Offshore wind a 'mixed bag': University of Maryland study

October 21, 2010

COLLEGE PARK, Md. - Offshore wind power offers a feasible way for Maryland to help meet its renewable energy goals, but presents some economic and political hurdles, concludes a new study by the University of Maryland Center for Integrative Environmental Research (CIER).

The study, "Maryland Offshore Wind Development," is the most in-depth feasibility assessment to date of developing and operating wind farms in Maryland's Atlantic coastal waters, the researchers say.

Among the study's key findings, offshore wind development will have to address two serious hurdles to move forward:"Offshore wind is not a slam dunk for Maryland, but the potential remains very strong," says principal investigator Matthias Ruth, a University of Maryland public policy professor and CIER director. "It's economically feasible and environmentally advantageous, but will require some tough trade-offs, compromise and collaboration between public and private sectors."

RECENT DEVELOPMENTS

Last spring, Maryland officials notified the U.S. Department of Interior of potential interest in wind turbine development in federal waters (12 to 40 miles) off the Maryland coast, the researchers explain.

Subsequently, the Maryland Energy Administration, with input from the Department of Natural Resources, commissioned the CIER study, including an economic comparison of the relative merits of shallow vs. deep water locations for the turbines.

Ruth adds that recent developments since the report's completion may add to the potential benefits of offshore wind:OVERALL ASSESSMENT

"The technology is known and proven, especially in Europe, to be clean and cost-effective," Ruth concludes. "Compared to any alternative, this is a low risk addition to our energy portfolio."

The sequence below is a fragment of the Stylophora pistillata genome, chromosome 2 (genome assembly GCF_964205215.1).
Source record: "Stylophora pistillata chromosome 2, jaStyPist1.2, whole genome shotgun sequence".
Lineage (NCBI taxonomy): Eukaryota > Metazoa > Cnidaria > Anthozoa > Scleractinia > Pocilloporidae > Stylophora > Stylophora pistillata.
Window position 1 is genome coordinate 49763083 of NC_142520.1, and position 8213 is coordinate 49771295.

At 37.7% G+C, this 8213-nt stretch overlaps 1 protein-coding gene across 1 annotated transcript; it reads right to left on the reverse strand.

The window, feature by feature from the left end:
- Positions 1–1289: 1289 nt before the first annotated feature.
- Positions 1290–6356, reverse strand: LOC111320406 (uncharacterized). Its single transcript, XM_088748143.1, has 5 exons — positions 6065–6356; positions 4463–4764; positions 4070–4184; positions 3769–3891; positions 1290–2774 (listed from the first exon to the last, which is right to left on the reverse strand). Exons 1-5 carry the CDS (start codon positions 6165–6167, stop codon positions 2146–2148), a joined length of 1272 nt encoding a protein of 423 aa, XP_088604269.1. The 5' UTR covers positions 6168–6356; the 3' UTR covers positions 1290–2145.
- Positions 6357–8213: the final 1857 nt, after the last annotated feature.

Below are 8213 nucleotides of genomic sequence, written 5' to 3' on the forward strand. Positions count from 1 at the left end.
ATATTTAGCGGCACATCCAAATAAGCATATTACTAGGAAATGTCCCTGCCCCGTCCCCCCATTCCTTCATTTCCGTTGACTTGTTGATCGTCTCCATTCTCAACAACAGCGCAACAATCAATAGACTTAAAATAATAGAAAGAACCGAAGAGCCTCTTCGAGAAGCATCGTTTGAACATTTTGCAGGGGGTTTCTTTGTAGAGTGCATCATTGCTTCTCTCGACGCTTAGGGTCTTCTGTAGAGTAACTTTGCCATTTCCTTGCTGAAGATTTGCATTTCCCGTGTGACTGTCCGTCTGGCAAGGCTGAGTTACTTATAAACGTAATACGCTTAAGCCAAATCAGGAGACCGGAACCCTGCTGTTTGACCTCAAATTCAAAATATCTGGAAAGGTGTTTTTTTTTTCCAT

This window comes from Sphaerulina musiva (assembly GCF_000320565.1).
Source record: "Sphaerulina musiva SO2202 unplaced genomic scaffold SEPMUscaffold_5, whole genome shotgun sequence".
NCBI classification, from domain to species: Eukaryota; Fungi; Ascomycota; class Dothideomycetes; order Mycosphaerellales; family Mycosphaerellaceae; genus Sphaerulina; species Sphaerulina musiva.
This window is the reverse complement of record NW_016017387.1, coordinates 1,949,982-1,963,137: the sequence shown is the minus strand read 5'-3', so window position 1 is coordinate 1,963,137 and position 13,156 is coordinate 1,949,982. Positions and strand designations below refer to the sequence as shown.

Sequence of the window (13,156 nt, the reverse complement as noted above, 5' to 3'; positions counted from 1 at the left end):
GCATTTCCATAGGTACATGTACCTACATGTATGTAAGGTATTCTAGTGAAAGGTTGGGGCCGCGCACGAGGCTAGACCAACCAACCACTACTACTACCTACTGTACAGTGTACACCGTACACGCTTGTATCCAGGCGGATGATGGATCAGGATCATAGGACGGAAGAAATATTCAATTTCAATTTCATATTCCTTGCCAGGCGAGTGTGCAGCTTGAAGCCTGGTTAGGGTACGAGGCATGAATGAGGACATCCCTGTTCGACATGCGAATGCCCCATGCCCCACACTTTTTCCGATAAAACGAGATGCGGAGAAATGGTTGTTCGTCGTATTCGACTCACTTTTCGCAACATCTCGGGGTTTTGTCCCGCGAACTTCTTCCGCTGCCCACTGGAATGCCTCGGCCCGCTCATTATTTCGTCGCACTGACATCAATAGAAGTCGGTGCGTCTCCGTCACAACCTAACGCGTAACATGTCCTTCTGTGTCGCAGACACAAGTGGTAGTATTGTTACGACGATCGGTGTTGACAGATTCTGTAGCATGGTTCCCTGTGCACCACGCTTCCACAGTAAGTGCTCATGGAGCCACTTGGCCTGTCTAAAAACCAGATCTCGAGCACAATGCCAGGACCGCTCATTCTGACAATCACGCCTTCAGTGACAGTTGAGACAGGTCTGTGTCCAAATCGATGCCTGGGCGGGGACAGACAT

"The impediments are not technical, they are institutional," adds co-investigator Andrew Blohm, a CIER researcher. Ultimately, overcoming the hurdles will require close collaboration between Maryland, Delaware and the federal government."

SPECIFIC FINDINGS

Meeting State Energy Targets: The study finds that offshore wind holds the potential to help Maryland meet both expected increases in electricity demand and renewable energy targets set by the legislature six years ago. Under these standards, one-fifth of the electricity sold in the state by 2022 must come from renewable sources.

"Not only would offshore wind development help Maryland meet its renewable energy goals, but it would also provide ancillary benefits, such as jobs and industry development, and further position the state as an environmental first mover," Ruth says.

Interconnecting with the Utility Grid: Delivering energy produced by wind turbines in Maryland waters to the electric utility grid could be accomplished most economically in Delaware. Previous studies found that connecting to the grid near Ocean City, Md. would cost an estimated ten times more than at Bethany Beach, De. - about $200 million vs. $20 million.